It’s like an English muffin-muffin-bagel

English Muffin Bread Recipe

Sometime last week, a recipe for English muffin bread was circulating among people I know. It sounded yummy and easy and fun. This morning, my friend Njicki made it. She said it was great. I didn’t get to have any (she rarely shares her bread with me now that she has moved away to Cincinnati) and I got jealous so I had to make my own.

English Muffin Bread Dough

Since I usually make bread in my bread machine, I own only one loaf pan. Never has this been a source of shame or alienation for me. This recipe, however, yields two loaves and casually calls for two loaf pans, as though everybody else has loads of loaf pans and is dying for a reason to get them into the oven, if only so they can stop tripping over piles and piles of them every time they want to walk from the front door to the bedroom.

So I put half the batter into a pair of mini bundt pans because that’s what I had. To be honest, I made that decision without thinking through how totally super awesome it was going to be.

English Muffin Bagel Recipe

If you have a mini bundt pan—and I’m not implying that everyone should—it’s perfect for this recipe. You can slice the finished loaves into little bagel-shaped English muffins of the precise size that an English muffin should be! And if you don’t have mini bundt pans, use another pan. Just try to choose a pretty small one, so you don’t end up with a big wide slate of bread at the end. But that might be pretty good, too, so don’t even worry about it. Use a cast iron skillet if you want. Maybe. I didn’t try that. I don’t officially endorse it. I’m just saying. Use whatever pan. I bet it’s fine.

English Muffin Mini Bundt Pan

This was just what today needed, too. I don’t know if the sun has traveled significantly south over the last few days (what do you mean, the sun isn’t moving?), or if there’s just something about fresh-baked bread that makes the house feel like autumn, but this is the first time in months I’ve felt like I should be throwing open the windows and snapping off pieces of plants to stick in vases. As it baked, I had the unmistakably comforting feeling that this bread was bringing the season with it the way familiar foods and smells do, but there is nothing familiar to me about this bread. My family never baked holiday bread. Not even once, I don’t think. So I don’t know. Maybe it’s just me.

English Muffin Muffin Bagel RecipeWhen we lived together, Njicki used to bake delicious things in the fall. She’d start around now and she wouldn’t stop until January. It was great, and the house always smelled amazing. Huh. Maybe that’s what I’m remembering.Weird.

Anyway, whether it’s the smell of bread or the actual rotation of the Earth, I hope everyone is enjoying this sudden onset of autumn!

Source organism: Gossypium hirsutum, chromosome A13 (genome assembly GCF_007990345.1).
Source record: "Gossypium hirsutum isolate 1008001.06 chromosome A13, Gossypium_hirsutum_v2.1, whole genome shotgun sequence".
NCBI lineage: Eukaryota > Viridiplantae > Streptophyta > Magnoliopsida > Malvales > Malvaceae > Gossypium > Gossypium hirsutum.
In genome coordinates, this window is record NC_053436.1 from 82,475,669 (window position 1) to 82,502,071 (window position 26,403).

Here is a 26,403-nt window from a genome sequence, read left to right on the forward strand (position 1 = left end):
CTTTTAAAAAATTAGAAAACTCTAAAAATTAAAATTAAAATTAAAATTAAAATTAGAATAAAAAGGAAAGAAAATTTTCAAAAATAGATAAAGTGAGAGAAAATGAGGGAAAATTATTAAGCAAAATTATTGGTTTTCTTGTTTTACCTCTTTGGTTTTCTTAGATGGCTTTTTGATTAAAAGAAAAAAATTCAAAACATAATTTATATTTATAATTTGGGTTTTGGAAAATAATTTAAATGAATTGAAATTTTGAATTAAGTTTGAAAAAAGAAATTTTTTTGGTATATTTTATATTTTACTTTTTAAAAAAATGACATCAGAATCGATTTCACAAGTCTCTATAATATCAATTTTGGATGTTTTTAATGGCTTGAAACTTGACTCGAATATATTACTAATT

English Muffin Bread

  • 2 Tablespoons dry yeast
  • 1 Tablespoon honey
  • 1/4 cup warm water
  • 5 1/2 cups flour
  • 2 teaspoons kosher salt
  • 1/4 teaspoon baking powder
  • 2 1/4 cups warm milk
  • butter and cornmeal for greasing and dusting the pans
  1. Stir together the yeast, honey, and water in a large bowl.  Set aside.
  2. Sift the salt, baking powder, and flour into a second bowl. Take your time on this step. While you’re distracted, the yeast gets a chance to ferment a bit and get foamy.
  3. Add the milk and one cup of the dry ingredient mixture to the yeast mixture.  Blend well.
  4. Add the remaining flour and beat.  You should have a very soft, sticky dough.
  5. Preheat the oven to 425 F.
  6. Grease two loaf pans (or four mini bundt pans! or two mini bundt pans and one loaf pan!) and dust with cornmeal. Divide the dough evenly among the pans.  Set the dough in a warm place until the batter has doubled and is at or above the top of the pans. There’s no need to cover the dough for this step; it should only take 10–20 minutes to rise, and it’ll stay pretty sticky.
  7. Dust the tops of the loaves with cornmeal and bake about 15 minutes.  Loaves will sound hollow when tapped.  Bake up to 25 minutes if you want a crisp golden crust.
  8. Cool, remove from pans, and slice. Hooray!
  9. Follow-up note: Perhaps it’s the yeasty nature of this bread, but it doesn’t last more than a day or two when stored at room temperature. If you don’t have plans to use all of it, I’d recommend chucking one loaf into the freezer as soon as it’s cooled completely.

Kristina Ackerman

Kristina Ackerman is a busy freelance web designer, living and DIYing with her fella and their little fella in a cute old house in Atlanta, GA, USA.